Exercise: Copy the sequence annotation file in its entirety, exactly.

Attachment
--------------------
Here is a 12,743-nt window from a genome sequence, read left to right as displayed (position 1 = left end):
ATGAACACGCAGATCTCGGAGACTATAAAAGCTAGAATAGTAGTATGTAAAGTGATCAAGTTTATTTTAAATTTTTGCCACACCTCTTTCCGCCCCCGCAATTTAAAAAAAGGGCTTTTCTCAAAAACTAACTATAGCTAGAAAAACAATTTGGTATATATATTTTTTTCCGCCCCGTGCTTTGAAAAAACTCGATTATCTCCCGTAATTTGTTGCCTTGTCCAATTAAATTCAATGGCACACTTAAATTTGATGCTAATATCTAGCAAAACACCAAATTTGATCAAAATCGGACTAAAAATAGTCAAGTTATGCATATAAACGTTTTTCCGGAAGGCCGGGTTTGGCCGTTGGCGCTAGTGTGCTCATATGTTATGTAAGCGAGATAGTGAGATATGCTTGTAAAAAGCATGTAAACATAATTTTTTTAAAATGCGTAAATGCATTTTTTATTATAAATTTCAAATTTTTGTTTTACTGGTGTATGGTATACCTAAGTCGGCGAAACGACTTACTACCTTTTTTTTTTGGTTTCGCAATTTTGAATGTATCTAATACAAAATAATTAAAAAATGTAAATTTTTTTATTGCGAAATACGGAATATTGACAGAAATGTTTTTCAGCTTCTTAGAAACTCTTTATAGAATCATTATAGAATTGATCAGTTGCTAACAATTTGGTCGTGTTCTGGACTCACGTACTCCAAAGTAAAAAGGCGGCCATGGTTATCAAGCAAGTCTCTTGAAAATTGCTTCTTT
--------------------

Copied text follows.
Here is a 12,743-nt window from a genome sequence, read left to right as displayed (position 1 = left end):
ATGAACACGCAGATCTCGGAGACTATAAAAGCTAGAATAGTAGTATGTAAAGTGATCAAGTTTATTTTAAATTTTTGCCACACCTCTTTCCGCCCCCGCAATTTAAAAAAAGGGCTTTTCTCAAAAACTAACTATAGCTAGAAAAACAATTTGGTATATATATTTTTTTCCGCCCCGTGCTTTGAAAAAACTCGATTATCTCCCGTAATTTGTTGCCTTGTCCAATTAAATTCAATGGCACACTTAAATTTGATGCTAATATCTAGCAAAACACCAAATTTGATCAAAATCGGACTAAAAATAGTCAAGTTATGCATATAAACGTTTTTCCGGAAGGCCGGGTTTGGCCGTTGGCGCTAGTGTGCTCATATGTTATGTAAGCGAGATAGTGAGATATGCTTGTAAAAAGCATGTAAACATAATTTTTTTAAAATGCGTAAATGCATTTTTTATTATAAATTTCAAATTTTTGTTTTACTGGTGTATGGTATACCTAAGTCGGCGAAACGACTTACTACCTTTTTTTTTTGGTTTCGCAATTTTGAATGTATCTAATACAAAATAATTAAAAAATGTAAATTTTTTTATTGCGAAATACGGAATATTGACAGAAATGTTTTTCAGCTTCTTAGAAACTCTTTATAGAATCATTATAGAATTGATCAGTTGCTAACAATTTGGTCGTGTTCTGGACTCACGTACTCCAAAGTAAAAAGGCGGCCATGGTTATCAAGCAAGTCTCTTGAAAATTGCTTCTTT